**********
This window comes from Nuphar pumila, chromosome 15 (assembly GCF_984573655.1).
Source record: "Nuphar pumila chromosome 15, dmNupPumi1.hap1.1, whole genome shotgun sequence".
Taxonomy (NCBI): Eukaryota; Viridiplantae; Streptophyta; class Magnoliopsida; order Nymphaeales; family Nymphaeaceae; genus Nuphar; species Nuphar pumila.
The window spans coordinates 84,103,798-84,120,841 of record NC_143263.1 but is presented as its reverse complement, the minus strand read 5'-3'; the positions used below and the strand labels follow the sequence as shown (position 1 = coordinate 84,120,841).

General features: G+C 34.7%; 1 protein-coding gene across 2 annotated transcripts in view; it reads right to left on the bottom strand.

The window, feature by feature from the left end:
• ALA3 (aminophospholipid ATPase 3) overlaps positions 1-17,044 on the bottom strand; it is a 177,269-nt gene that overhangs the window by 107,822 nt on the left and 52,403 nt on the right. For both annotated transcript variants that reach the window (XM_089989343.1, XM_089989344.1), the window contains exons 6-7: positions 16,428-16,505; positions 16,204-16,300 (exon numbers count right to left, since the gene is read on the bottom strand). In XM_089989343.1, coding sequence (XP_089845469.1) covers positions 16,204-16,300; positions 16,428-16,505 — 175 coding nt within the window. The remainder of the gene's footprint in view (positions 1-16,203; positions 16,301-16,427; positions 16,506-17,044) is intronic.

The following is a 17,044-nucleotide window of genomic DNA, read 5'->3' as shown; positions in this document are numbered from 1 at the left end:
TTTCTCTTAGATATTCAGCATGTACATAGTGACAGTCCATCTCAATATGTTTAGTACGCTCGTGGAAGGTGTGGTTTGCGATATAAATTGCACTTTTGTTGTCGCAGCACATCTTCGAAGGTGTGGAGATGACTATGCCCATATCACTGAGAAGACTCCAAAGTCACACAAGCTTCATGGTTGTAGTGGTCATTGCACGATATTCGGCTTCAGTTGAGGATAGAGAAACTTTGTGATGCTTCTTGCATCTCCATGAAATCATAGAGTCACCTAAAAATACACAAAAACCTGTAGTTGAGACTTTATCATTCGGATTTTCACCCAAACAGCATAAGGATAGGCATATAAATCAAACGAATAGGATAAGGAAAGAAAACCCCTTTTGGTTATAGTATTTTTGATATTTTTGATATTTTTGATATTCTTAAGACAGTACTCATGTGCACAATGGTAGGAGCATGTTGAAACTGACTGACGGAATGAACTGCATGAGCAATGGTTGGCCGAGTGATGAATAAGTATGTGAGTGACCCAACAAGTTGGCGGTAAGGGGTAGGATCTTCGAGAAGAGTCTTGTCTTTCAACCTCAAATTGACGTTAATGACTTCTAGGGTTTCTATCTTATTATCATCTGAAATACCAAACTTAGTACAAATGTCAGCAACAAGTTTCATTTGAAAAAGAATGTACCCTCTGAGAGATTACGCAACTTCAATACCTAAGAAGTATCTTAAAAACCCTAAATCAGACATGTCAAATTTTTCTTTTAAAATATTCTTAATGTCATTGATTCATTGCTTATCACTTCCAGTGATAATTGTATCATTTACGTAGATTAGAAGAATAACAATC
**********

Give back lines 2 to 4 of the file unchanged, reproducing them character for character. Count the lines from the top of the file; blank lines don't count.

Source record: "Nuphar pumila chromosome 15, dmNupPumi1.hap1.1, whole genome shotgun sequence".
Taxonomy (NCBI): Eukaryota; Viridiplantae; Streptophyta; class Magnoliopsida; order Nymphaeales; family Nymphaeaceae; genus Nuphar; species Nuphar pumila.
The window spans coordinates 84,103,798-84,120,841 of record NC_143263.1 but is presented as its reverse complement, the minus strand read 5'-3'; the positions used below and the strand labels follow the sequence as shown (position 1 = coordinate 84,120,841).